The point is, if I were using Debian’s workstation right now, I wouldn’t have to worry about minor updates breaking things. I wouldn’t really have to worry that any of my customizations within the OS would break my boot process. I would, however, have to deal with a glacial release cycle, which is wonderful for servers, but annoying for desktops. Then again, I would have the same software versions to work with on the workstation as I do on the servers.
Ubuntu is beautiful, no doubt. Visually, I prefer it hands down over Windows 7 or OSX. Functionally as well. One of the worst things for me when working in Windows or Mac is that I feel trapped within what they’ve provided for me. Anything unique I must research and work to get past their many “easy” abstractions, and even then I am often locked out due to a proprietary nature. Though this is not the case with Ubuntu, I certainly have to dig through much fluff at times.
Also, I happily pay Canonical for Ubuntu One service. I do it more to thank them, than for any benefit – though it is nice having my music and documents automatically sync to my laptop. But I can’t easily use Ubuntu One with any other Linux distribution. It’s not like syncing files remotely is even remotely difficult! But this kind of “lock-in” isn’t compelling enough for me to remain true to them. In fact, it pushes me away.
Also, the noise around Shuttleworth’s directional intent for Ubuntu does not sit the best with me. Actually, it hasn’t from the beginning. I’m not fond of any person or business taking from another, then calling it their own. I’m looking at you, too Apple, especially. And of course, Microsoft.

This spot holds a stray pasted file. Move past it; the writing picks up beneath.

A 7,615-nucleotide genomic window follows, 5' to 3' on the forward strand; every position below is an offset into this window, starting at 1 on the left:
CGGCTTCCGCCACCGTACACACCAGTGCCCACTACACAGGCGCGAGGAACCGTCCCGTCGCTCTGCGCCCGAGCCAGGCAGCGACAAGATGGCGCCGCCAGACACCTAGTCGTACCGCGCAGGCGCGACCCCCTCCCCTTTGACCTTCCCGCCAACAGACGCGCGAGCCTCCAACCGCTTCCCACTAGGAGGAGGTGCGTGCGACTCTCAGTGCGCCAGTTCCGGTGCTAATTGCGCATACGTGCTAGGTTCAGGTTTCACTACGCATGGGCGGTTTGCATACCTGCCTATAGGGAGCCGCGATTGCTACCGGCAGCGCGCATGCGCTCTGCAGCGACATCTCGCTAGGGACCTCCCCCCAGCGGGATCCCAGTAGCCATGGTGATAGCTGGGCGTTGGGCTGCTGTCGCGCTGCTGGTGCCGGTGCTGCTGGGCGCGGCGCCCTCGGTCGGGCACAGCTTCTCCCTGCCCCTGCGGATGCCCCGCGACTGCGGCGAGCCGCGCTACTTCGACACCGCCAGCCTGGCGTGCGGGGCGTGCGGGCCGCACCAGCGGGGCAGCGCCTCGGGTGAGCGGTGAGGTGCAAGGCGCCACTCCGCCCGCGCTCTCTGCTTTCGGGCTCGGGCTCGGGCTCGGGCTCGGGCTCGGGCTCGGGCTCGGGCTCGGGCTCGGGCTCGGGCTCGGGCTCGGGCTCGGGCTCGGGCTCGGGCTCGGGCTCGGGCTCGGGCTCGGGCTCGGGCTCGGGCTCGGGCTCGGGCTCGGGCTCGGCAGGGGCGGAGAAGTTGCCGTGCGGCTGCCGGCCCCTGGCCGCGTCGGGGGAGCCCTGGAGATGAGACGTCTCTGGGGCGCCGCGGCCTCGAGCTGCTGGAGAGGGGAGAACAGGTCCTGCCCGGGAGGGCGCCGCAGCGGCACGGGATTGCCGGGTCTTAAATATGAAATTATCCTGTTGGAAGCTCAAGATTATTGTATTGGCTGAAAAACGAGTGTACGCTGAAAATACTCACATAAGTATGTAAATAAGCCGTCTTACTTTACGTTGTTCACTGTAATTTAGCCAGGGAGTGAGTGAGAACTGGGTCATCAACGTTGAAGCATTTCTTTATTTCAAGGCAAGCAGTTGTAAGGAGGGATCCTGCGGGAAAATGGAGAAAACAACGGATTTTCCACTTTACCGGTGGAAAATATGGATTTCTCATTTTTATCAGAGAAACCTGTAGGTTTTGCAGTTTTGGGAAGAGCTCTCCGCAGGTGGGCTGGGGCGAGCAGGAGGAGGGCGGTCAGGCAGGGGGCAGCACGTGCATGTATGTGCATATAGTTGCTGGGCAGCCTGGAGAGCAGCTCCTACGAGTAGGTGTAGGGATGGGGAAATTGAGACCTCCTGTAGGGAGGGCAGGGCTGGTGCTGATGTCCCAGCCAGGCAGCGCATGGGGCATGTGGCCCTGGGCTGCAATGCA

So my no-brainer workstation based on Ubuntu is now up for re-evaluation. Arch is out because the install processes won’t install /root on an LVM drive made of RAID. Sure I can get around that. I’m not going to bother, though. Debian, I could boot over into right now. I like the look of Fedora with Gnome 3, but it’s a chore to get all the drivers right. Thank patents and proprietary nonsense. Debian suffers because of this, too. But the process is faster/easier with Debian. And I swore off Gentoo after the last library dependency debacle I experienced. Arch users, Gentoo is where you’d really do some learning, btw.
At this moment, I’m considering trying Linux Mint – the Debian version. I do this because I had almost convinced myself to switch back to Debian on the workstation and follow along the “unstable” path. My thinking is, Linux Mint may filter out much of the riskiness in doing this, since it goes through them (using the “testing” branch rather than “unstable”, apparently).
Basically, I’m really not liking the more commercial feel of Ubuntu lately. And since my no-brain reason for using it isn’t exactly valid any more, I think it’s time to switch. The irony is, many of the things that make Ubuntu more accessible to the masses is making it more difficult for me. I think I am not alone in this.
So we’ll see what the Mint can do. And if it can’t, then Debian it is. Recreating the eye candy functionality is easy, if I want to bother. It will be nice having my panel applets back. Best of all, I can always count on Debian to be a solid rock. And any deviation from Free and Open will be mine, not theirs. This makes me happy.
Next in this series: Out of Ubuntu’s Bed to Hairy Arch Linux in a Dark Alley